For many years we have assumed that the "civilized" world we were creating was of benefit, that it was "good". Most people trusted that those in power, government and capital, knew what they were doing, that they generally looked out for the public good. If we will pay close attention to what's happening to the honey bees we will ultimately find out that we have assumed far too much about our own survival. We'll discover that industrial processes, the technologies, that form the foundation of a consumption-based life, were never intended to be safe or sustainable. We've put our own survival in question as well as the survival of the other species that we share this planet with.
We'll start with a brief excerpt from an interview with May Berenbaum. An Entomology professor and department head at the University of Illinois at Urbana-Champaign, she recently wrote an Op-Ed article in the New York Times about the collapse of honey bee populations.
How bad is the current decline in honey bee populations?Next we have two excellent articles by Craig Mackintosh of Celsias who has been following the story with great care. Colony Collapse Disorder - a Moment for Reflection?:
Honey bees have been through the wringer since the early 1980s, when a species of parasitic mite was accidentally introduced into North America. As of 2005, we had about one-third fewer honey-producing colonies than we did before the introduction of the mite. Between 2005 and 2006 there was another marked decline, and now it looks like the numbers are dropping precipitously. What makes the situation particularly critical is the fact that the demand for pollination services – not honey, per se, but pollination services – is exploding.
Have you ever seen anything like this before?
No, this is without precedent on this scale. Bees have died before, in vast numbers, but generally they leave bodies behind. Now, there are no bodies. That’s what’s so puzzling. People have suggested that colony collapse disorder could be the result of the combined effects of parasites, pesticide exposure and fungal disease. But where are the bodies? It is very strange, very sad.
And, again, when considering the plight of the bee - let’s remove our blinders, and look around a little more. How are other creatures (some of them also pollinators, like butterflies and birds) being affected by our pesticides, our mechanisation, and our specialist systems? We focus on the honeybee only because of its direct and immediate threat to our livelihoods, and indeed our food supply - but, there’s a whole other world out there that’s suffering under our (mis)management. We’re just not paying attention.Bee Colony Collapse Disorder - Where is it Heading?:
If enough spokes in a wheel get bent or broken, the wheel will eventually collapse (there’s that word again). From appearances, at the moment, the livelihoods of beekeepers, farmers and agricultural industries are the immediate concern (estimates of 14 billion dollars worth of agricultural produce is at risk in the U.S. alone), but even this will become inconsequential if this problem progresses into a kind of biological meltdown. Insects, plants and animals, are all interdependent, and we rely on them (despite popular belief, and contrary to the PR broadcasts of the chemical companies). If pollinators are indicators of the health of our environment - our current canary-in-the-cage, so to speak - then isn’t it time we moved to safety?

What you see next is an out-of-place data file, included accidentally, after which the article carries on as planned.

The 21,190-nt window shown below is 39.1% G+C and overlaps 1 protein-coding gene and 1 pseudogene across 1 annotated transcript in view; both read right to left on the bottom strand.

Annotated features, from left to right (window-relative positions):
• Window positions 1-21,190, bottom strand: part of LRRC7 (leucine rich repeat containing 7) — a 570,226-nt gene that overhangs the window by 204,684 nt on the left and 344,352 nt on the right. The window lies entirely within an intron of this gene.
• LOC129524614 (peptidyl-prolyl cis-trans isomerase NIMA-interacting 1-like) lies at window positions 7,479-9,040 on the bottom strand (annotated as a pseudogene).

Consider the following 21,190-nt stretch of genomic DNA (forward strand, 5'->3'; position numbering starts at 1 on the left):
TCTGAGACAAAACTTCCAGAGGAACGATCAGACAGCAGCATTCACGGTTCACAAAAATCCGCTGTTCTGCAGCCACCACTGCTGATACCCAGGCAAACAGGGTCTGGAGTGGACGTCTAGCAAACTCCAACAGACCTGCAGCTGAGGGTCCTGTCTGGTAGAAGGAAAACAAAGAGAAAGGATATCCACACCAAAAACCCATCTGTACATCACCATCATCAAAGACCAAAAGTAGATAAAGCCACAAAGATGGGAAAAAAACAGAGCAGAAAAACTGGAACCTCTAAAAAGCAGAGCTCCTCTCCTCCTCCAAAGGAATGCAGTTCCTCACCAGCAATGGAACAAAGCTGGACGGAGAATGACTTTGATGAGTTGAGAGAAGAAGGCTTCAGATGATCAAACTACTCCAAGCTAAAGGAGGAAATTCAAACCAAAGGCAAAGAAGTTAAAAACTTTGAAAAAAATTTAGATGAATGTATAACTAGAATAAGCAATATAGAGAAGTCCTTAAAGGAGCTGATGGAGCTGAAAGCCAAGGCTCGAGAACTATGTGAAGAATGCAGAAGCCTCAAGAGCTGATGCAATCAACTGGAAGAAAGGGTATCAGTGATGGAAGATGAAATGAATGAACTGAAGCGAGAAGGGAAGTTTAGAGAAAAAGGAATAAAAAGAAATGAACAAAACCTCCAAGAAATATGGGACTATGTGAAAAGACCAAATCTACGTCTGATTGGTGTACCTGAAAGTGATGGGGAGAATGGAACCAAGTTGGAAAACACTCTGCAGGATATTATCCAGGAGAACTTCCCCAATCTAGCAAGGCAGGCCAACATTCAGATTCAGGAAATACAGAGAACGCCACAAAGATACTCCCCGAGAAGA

Here is an update to the brief bee story we did a few weeks ago. I’ve been keeping an eye on the Colony Collapse Disorder phenomenon that is causing a lot of furrowed brows in the U.S., as this may well become the biggest issue of 2007.
Things are getting dire on the U.S. agricultural front, and there are similar reports beginning to filter through from countries in Europe.
Huge monocrop farming systems and specialisations, and the spread of suburbia across natural habitat, are removing natural diversity. Bees have been lumped together in the millions, in a factory farm type environment not so unlike that of our chickens and other livestock animals. Many of these bees are transported across several states to perform pollinations in orchards and farms around the country. Today they are in contact with substances they shouldn’t have to deal with - pesticides, herbicides, antibiotics, and pollen from genetically modified crops. Researchers are scrambling to find answers, and as the spring season is upon us, time is running out.
Honey bees, which are not native to the U.S. incidentally (they were imported for crop pollination), are tasked with the pollination of approximately one third of all U.S. crops.
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